The Seed&Spark Blog

Every Truly Bad Review Has a Silver Lining

November 28, 2016

• Brad Wilke


As many independent filmmakers know, few things sting more than a truly bad review. 


And we're not talking about a "C+" here, either. A truly bad review is way down in the sub-basement's sub-basement. A truly bad review is the one they make a filmmaker who just got a "C+" read as a warning to make a better film next time...or else.


truly bad review is the one that our first theatrical release, CHATTY CATTIES, got when it opened this past weekend at Cinema Detroit. Much like the outcome of our recent election, this review afforded me another opportunity to familiarize myself with the five stages of grief. Eventually, I arrived at acceptance, but not before spending much too long in the cursed valleys of both anger and depression.


Then I decided to own that bad review. 


Which I did for two reasons:



2) This was a really fucking bad review.**


And the best way to accomplish that, it seemed, was to do so within the bounds of the unique film world created by our envelope-pushing director, Pablo Valencia. In keeping with the spirit of the film’s ongoing inquiry into the nature of communication and agency, it felt right to just get out of the way and let the cats speak for themselves.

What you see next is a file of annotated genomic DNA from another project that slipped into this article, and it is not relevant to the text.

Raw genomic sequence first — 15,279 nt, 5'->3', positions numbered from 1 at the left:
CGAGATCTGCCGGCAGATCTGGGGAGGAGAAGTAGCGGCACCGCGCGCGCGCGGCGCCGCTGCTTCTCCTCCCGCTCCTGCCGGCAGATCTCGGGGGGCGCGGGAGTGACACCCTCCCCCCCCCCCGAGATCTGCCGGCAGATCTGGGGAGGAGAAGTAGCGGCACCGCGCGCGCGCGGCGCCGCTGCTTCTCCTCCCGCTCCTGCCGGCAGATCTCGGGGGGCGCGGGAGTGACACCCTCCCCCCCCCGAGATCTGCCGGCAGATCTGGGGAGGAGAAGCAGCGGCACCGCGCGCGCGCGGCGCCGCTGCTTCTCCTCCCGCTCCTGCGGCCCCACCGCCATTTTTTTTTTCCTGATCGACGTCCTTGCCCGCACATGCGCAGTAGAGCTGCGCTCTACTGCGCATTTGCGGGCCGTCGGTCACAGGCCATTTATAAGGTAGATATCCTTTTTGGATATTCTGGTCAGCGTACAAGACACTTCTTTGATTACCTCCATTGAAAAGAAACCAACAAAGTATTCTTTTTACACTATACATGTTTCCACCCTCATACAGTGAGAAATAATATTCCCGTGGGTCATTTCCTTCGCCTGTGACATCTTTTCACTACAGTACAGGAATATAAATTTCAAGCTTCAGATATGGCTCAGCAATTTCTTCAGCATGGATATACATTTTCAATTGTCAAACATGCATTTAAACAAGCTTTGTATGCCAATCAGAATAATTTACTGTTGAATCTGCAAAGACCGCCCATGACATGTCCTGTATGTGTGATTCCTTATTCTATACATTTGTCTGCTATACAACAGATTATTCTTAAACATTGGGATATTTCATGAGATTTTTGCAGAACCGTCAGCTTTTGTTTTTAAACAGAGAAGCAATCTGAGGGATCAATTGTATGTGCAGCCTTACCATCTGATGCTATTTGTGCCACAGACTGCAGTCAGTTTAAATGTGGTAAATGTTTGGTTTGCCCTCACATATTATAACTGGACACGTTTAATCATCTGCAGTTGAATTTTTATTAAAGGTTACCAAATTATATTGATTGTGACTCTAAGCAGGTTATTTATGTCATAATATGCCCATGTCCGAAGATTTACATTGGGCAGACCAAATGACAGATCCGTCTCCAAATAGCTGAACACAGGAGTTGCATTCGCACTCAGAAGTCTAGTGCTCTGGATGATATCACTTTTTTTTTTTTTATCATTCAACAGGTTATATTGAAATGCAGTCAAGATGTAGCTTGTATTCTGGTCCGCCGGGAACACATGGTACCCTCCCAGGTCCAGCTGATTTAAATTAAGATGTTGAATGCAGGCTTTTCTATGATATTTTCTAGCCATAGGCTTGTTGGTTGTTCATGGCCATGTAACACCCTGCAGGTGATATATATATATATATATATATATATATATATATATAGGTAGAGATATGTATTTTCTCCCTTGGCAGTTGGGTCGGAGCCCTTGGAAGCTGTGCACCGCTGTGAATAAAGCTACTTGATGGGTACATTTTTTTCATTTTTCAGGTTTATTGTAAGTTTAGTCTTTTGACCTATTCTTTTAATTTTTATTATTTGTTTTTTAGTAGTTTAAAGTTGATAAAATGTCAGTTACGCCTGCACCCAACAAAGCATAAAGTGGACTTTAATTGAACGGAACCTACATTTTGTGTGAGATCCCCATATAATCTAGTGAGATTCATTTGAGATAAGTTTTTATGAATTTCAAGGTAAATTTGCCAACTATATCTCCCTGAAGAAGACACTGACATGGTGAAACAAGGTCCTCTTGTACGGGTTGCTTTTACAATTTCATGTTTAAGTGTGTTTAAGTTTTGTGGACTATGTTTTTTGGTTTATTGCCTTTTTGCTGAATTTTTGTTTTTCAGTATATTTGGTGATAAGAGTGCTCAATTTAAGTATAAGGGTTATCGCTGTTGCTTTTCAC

Fun, right?


But, the best part of owning a truly bad review is putting it to work as the beating heart of a “page one rewrite” marketing campaign.



As you can see, we’ve only spent $0.23 of our whopping $25 budget (for a targeted boost pointed at Detroit, natch). Any way you slice those numbers, that’s a pretty good ROI. We don’t disparage the critic (or the media outlet), we don’t include a link to the review itself, but we DO include a link to Cinema Detroit’s online ticketing page with a call-to-action.


It also helps if you have a cool cast that will jump right into the fray.



As independents, we can’t sit around waiting for that “C+” review that would put your film on equal footing with the latest installment in the Transformers franchise, or that hot new reboot of the latest rebooted reboot. No, we must be prepared to turn that truly bad review (which we all know is hella tough for an indie film to get in the first place, but I digress) into the type of catnip somebody can’t help but share. Or so we hope.


Btw, you’re going to share this now, right? Right?


This has been a public service announcement from Smarthouse Creative.


**After a cursory review of the data, this truly bad review may actually be one of, if not the, worst review included in this critic’s 20+-year career as a journalist. Which, I must admit, is cool in a weird, mic-droppy kind of way. So, we got that goin’ for us, which is nice.




Read Team Smarthouse's last blog post on PR right here





Brad Wilke

Brad Wilke (@jbwilke) is an award-winning filmmaker, produced feature-length screenwriter, and film programmer for the Seattle International Film Festival. Brad holds an MBA from the University of Washington's Foster School of Business, as well as a Master of Communication in Digital Media from the University of Washington's Department of Communication.  

Brad designs and executes digital and social media strategies for films and filmmakers, as well as film festivals and brands. Brad is also the founder of the tech-driven nonprofit, Flash Volunteer, and an adjunct faculty member at Seattle's Antioch University, where he teaches a digital marketing course.



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